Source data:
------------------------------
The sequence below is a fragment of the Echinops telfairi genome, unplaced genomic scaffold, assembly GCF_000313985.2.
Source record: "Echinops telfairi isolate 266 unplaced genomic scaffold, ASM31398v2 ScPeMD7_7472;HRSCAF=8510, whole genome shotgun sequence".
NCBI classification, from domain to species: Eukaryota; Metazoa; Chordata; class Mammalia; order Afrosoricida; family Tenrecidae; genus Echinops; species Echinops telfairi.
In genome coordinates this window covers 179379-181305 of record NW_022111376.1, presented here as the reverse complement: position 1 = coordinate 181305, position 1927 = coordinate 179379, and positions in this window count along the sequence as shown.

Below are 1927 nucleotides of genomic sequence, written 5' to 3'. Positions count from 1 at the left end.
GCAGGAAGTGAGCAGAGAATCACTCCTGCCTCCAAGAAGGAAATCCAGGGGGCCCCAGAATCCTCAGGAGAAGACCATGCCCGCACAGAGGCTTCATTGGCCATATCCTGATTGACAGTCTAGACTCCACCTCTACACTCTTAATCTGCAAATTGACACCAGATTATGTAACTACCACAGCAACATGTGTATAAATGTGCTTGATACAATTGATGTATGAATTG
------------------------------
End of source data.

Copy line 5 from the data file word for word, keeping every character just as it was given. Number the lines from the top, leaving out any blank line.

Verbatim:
Below are 1927 nucleotides of genomic sequence, written 5' to 3'. Positions count from 1 at the left end.